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Kainos sacrifices margins for growth

Strong top-line growth was more than offset by rising costs and an increased amount of receivables
Kainos sacrifices margins for growth
  • Revenue growth driven by strong market
  • Cash conversion falls

IT services business Kainos (KNOS) is benefiting from strong underlying demand for digital transformation both from the public and private sectors. The company is split between two services. Digital services is a generalised offering, which helps customers digitise their businesses and utilise their data. Then there is the Workday practice, which helps customers deploy and test their Workday software. Workday (US:WDAY) is a separate HR and finance software business that has a partnership with Kainos.

The pandemic accelerated the need for customers to digitise their businesses, which has helped drive top-line growth across all of Kainos’s divisions. Digital service revenue rose 24 per cent to £200mn in the year to 31 March, while the Workday practice grew 41 per cent to £103mn. This was primarily driven by growth in commercial and healthcare revenue, which was up 53 per cent and 41 per cent, respectively. Public sector grew a more modest 5 per cent.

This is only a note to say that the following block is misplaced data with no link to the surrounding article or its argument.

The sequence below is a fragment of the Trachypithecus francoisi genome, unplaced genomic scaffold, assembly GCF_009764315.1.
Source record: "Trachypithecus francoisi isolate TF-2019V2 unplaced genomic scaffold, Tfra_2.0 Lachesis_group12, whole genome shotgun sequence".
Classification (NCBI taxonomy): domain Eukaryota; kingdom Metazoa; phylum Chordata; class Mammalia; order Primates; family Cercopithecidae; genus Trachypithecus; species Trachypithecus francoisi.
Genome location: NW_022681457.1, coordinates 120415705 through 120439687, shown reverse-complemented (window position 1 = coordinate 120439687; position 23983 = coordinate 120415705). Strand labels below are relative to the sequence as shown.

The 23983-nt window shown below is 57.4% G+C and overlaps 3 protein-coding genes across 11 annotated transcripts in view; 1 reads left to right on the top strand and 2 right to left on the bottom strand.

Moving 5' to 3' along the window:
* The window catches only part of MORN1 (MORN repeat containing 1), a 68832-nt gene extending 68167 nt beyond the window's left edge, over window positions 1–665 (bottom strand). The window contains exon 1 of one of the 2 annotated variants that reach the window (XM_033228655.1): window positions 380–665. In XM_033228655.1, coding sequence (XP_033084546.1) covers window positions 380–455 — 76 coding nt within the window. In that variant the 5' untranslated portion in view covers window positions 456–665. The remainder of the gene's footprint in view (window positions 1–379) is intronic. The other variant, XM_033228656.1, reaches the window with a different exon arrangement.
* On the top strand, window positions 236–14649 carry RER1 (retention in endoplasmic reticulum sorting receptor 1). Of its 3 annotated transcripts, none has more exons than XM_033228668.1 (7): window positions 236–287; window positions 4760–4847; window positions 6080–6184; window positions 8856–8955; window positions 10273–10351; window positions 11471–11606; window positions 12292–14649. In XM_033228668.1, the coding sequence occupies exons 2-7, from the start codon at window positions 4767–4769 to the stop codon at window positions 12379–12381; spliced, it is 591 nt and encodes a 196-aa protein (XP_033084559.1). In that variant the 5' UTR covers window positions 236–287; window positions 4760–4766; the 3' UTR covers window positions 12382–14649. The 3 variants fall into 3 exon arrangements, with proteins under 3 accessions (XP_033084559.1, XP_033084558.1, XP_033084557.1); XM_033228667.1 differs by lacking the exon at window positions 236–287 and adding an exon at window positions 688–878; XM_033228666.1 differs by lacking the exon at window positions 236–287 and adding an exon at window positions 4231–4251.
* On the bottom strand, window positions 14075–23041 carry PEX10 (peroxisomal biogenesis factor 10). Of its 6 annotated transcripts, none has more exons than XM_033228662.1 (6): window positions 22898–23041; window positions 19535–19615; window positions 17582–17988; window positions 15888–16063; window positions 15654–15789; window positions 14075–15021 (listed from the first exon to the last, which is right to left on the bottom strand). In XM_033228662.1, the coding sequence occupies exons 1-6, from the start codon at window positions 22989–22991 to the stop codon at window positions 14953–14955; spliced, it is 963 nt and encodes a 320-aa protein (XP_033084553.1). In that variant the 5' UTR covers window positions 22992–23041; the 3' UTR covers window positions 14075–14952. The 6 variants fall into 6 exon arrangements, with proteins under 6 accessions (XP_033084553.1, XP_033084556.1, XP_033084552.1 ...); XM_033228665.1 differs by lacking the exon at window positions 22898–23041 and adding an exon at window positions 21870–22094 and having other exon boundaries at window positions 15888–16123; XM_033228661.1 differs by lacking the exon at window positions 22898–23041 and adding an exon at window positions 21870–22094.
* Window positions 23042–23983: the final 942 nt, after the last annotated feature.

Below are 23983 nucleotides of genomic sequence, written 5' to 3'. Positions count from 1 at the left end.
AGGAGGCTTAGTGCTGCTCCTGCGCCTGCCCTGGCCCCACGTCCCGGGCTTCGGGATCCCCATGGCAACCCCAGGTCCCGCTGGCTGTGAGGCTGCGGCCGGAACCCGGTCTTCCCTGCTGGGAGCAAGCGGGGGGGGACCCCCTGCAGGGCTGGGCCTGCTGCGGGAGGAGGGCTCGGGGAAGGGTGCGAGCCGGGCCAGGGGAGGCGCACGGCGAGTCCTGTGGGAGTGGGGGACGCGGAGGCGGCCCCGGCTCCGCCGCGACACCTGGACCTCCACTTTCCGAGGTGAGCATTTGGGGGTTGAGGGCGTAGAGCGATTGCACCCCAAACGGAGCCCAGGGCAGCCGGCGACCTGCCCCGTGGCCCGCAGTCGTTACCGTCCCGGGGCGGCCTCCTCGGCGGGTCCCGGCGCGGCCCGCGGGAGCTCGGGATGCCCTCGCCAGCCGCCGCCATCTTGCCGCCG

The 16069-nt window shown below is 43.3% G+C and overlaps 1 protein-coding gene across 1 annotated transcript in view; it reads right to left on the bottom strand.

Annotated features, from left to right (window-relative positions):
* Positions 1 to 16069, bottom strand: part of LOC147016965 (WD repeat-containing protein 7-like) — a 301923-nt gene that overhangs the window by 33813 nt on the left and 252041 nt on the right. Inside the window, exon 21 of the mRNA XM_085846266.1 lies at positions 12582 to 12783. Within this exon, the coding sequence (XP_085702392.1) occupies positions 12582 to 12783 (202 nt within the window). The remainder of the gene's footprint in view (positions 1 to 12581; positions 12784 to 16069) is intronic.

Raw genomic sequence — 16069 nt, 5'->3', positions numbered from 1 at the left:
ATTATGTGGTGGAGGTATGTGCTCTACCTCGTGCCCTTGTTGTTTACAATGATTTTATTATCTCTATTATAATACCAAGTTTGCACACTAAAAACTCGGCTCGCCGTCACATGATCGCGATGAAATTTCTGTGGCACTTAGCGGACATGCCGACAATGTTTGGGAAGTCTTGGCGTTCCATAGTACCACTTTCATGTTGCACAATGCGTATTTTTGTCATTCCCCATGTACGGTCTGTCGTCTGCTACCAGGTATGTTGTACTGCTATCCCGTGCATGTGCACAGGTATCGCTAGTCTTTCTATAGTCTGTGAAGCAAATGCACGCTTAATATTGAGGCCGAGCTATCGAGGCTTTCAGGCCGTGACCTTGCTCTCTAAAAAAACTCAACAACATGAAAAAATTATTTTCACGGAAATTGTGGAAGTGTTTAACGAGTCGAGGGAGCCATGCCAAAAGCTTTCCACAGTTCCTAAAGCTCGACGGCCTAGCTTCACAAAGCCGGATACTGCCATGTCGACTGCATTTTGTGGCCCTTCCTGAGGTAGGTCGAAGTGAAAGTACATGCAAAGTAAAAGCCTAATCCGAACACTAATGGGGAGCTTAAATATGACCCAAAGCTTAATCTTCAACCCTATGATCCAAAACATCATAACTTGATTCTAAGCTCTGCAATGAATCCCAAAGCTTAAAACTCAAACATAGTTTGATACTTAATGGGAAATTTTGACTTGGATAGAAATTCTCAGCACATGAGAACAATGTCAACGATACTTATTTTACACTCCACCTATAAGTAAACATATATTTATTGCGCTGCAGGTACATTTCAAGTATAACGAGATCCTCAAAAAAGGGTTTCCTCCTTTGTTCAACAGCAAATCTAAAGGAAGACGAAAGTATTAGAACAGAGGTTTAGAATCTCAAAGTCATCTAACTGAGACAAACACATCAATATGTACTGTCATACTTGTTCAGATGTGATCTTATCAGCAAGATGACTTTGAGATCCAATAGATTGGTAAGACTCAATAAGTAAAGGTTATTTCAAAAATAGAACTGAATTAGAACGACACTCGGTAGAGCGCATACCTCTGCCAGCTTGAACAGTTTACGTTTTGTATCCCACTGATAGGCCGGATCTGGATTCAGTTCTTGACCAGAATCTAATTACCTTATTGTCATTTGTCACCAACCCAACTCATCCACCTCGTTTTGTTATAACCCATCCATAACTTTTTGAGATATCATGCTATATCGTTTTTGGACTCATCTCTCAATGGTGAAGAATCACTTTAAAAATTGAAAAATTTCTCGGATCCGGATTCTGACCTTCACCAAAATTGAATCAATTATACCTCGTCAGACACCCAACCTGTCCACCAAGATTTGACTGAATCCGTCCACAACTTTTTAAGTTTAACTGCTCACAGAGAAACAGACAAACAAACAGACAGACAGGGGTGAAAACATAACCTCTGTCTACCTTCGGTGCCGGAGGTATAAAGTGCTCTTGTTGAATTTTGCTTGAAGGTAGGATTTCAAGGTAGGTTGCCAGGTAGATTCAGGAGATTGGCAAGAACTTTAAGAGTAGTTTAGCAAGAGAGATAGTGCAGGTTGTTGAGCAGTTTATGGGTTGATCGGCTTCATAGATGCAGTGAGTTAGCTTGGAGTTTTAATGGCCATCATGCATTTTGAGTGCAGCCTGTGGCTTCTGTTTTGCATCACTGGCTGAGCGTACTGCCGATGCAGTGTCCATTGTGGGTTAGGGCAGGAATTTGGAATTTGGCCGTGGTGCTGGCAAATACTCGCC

But this strengthening revenue growth has not filtered all the way through to profit and cash flow growth. As well informed investors will know, the labour market in tech is very tight, which is driving up wage costs. Employee retention slipped from 92 per cent to 86 per cent. This means Kainos has had to use more contractors.

Along with increased marketing costs, operating costs have risen 37 per cent and this has pushed the gross margin down 4.1 percentage points to 46.3 per cent. For a tech company this isn’t particularly impressive. While adjusted pre-tax profit was up slightly, the statutory pre-tax figure actually fell 9 per cent.

Less of these profits are also being turned into cash, with the cash conversion rate falling to 83 per cent from 112 per cent last year. This was mainly because of a £23mn increase in trade and other receivables. The company said this increase was because last year had “exceptionally high cash conversion”. This is true, but the direction of travel isn’t ideal and implies that customers aren’t paying as swiftly as they were – a potential bellwether for softening demand.

But decreasing margins can be expected when companies are in growth mode. Last year, Kainos more than doubled its headcount in North America and the 26 per cent backlog of contracted revenue does  suggest demand for its services.

A big drop in value since its last results means Kainos is now trading a forward PE ratio of 31, according to FactSet consensus. This is still fairly pricy and probably reflects the strong top-line growth. However, we would still like to see more of these sales turned into cash. We stick to hold.

Last IC View: Hold, 1,861p, 15 Nov 2021

KAINOS (KNOS)   
ORD PRICE:1,266pMARKET VALUE:£1.57bn
TOUCH:1,266p-1,271p12-MONTH HIGH:2,100pLOW: 996p
DIVIDEND YIELD:1.8%PE RATIO:44
NET ASSET VALUE:87pNET CASH:£73mn
Year to 31 MarTurnover (£mn)Pre-tax profit (£mn)Earnings per share (p)Dividend per share (p)
201896.714.310.06.6
201915121.114.39.3
202017923.215.53.5
202123550.332.528.2
202230346.029.122.2
% change+29-9-10-21
Ex-div:6 Oct   
Payment:28 Oct   
*Includes intangible assets of £24.8mn, or 20p a share